Bread is one primary source of food that we regularly see on a prepper’s check list. But the food doesn’t last very long before becoming moldy so most preppers keep a stockpile of flour so that they can make bread during SHTF.
Most of us know that flour is grounded down from wheat, but what happens if you’ve forgotten to store up wheat grains or your food supply runs out?
Did you know that you can still produce flour from these 10 different grains other than wheat?
10 Other Things That You Can Make Flour From
1. Almonds – Depending on your location, almonds can be trickier to grow than many other options. They require a warm climate, bountiful water, and take quite awhile to reach maturity and produce. Still, they’re a favorite for those looking to eat more gluten free and raw foods. They’re full of protein and healthy fats and fairly easy to process into flour.
2. Oats – Growing oats is surprisingly easy and they are one of the few grains that can withstand rather cold climates. Today there are also hull-less varieties which produce less but have a clear advantage in processing time. Oat flour is also relatively high in protein and fiber.
3. Cattails – Cattails are awesome for a lot of reasons but many people love them for their high protein pollen which can be easily harvested and used just like flour. All you have to do is shake the pollen off into a bag and it makes excellent yellow pancakes. Cattails are also typically very easy to find, though it’s important to note that they’re bioaccumulators, so they take up environmental toxins. Avoid harvesting cattails in polluted or sprayed areas.
4. Acorns – Acorns may be touted as an emergency survival food, but they make a surprisingly delicious flour for everyday use. They’re easy to recognize and forage, plus they’re abundant in many forests. However, they do take a while to process. Because of their high tannin content, acorns must be leached in water before they can be eaten. It may be worth the trouble, though, for their good flavor and abundance of protein and healthy fats.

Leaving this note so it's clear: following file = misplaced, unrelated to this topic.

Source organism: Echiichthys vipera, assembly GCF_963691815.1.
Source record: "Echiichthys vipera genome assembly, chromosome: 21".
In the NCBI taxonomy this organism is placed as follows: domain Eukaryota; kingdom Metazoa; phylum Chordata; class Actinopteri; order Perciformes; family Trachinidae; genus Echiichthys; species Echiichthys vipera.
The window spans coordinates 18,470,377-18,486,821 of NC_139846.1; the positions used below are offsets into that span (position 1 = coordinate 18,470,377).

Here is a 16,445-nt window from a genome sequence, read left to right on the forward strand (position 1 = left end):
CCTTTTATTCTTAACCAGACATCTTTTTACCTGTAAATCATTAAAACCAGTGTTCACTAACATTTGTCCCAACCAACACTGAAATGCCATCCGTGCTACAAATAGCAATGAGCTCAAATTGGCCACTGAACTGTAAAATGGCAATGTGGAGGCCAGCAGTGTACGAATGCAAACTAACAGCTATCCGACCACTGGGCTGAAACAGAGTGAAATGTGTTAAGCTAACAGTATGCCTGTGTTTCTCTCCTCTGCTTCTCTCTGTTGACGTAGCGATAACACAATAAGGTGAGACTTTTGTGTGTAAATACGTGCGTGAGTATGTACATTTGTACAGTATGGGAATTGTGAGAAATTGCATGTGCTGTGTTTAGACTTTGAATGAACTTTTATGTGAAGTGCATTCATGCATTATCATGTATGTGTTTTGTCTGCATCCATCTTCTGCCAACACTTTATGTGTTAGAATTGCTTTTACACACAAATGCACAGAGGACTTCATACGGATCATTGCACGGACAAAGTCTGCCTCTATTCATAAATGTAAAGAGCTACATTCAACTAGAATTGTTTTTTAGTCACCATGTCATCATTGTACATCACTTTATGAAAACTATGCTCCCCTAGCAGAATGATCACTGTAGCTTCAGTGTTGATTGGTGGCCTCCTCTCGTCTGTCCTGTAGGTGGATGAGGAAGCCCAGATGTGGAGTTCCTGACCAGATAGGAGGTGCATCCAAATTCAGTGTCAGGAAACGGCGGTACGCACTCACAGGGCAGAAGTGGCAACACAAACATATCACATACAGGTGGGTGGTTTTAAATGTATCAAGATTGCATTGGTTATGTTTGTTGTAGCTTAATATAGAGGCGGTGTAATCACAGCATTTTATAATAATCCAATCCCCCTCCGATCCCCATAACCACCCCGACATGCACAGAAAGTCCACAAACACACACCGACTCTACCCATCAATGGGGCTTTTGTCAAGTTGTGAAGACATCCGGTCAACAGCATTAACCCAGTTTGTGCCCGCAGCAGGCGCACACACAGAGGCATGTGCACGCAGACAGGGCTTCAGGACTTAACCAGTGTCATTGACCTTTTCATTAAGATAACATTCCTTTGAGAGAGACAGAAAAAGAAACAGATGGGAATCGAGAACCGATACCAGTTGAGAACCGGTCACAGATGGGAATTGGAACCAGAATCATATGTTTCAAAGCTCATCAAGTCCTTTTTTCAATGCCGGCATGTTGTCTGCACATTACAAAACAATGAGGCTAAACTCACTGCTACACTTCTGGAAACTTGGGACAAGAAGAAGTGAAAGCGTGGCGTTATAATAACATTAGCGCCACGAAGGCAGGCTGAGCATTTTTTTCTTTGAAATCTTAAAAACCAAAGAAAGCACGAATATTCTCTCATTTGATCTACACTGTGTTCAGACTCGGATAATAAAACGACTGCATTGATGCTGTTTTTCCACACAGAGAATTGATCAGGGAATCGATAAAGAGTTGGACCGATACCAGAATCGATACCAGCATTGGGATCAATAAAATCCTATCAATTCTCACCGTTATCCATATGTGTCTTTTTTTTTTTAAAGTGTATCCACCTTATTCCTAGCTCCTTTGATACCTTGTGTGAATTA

5. Coconuts – Growing coconuts is only practical in a warm climate, but if you don’t live in a warm climate and really want coconut flour, you can still make it using unsweetened coconut flakes which are very affordable. Coconut flour is generally made from the pulp leftover from making coconut milk, giving you two useful products. It’s high in fiber and many micronutrients.
6. Rice – Rice flour is becoming more popular at stores with the rise of gluten-free diets, but it’s also easy to make from home. Rice can be purchased in bulk, grown at home, or wild harvested and then ground. Unfortunately, wild rice, which used to be abundant throughout the eastern U.S., is now limited to the great lakes region and remote areas of New England because of habitat loss. However, rice is surprisingly easy to grow at home even if you live in a northern climate. And contrary to popular belief, rice does not need to be flooded.
7. Amaranth – This is one of the easiest to grow. Amaranth is heat and drought resistant and grows so well it’s often thought of as a weed. In fact, many people actually call wild varieties pigweed. It’s high in protein and was bred and grown for flour by the Inca and Aztec people of south America. Like many other grains, it does need to be winnowed to remove any chaff (plant material & hulls) after harvesting.
8. Sorghum – Sorghum is mostly well-known for molasses production, but there’s also varieties that have high grain production. It’s much like growing corn and does well in hot, dry climates. Unlike corn, however, the seeds have to be processed and winnowed. Sorghum flour is surprisingly healthy and offers plenty of protein, iron, B vitamins, and fiber.
9. Buckwheat – Though not related to wheat, buckwheat still makes a tasty flour. It’s also one of the fastest growing grains and grows so fast it will smother weeds. It does well in extremely poor soil and is loved by honeybees and other pollinators. It does require threshing and winnowing, just like wheat. Nutritionally, buckwheat is high in protein and great for hungry homesteaders.
10. Rye – Growing rye is very much like growing wheat, which is easier than you’d think. As with many grains, the tough part is harvesting and processing if you don’t have the equipment to do it with. It is more nutrient dense than many modern wheat varieties though.
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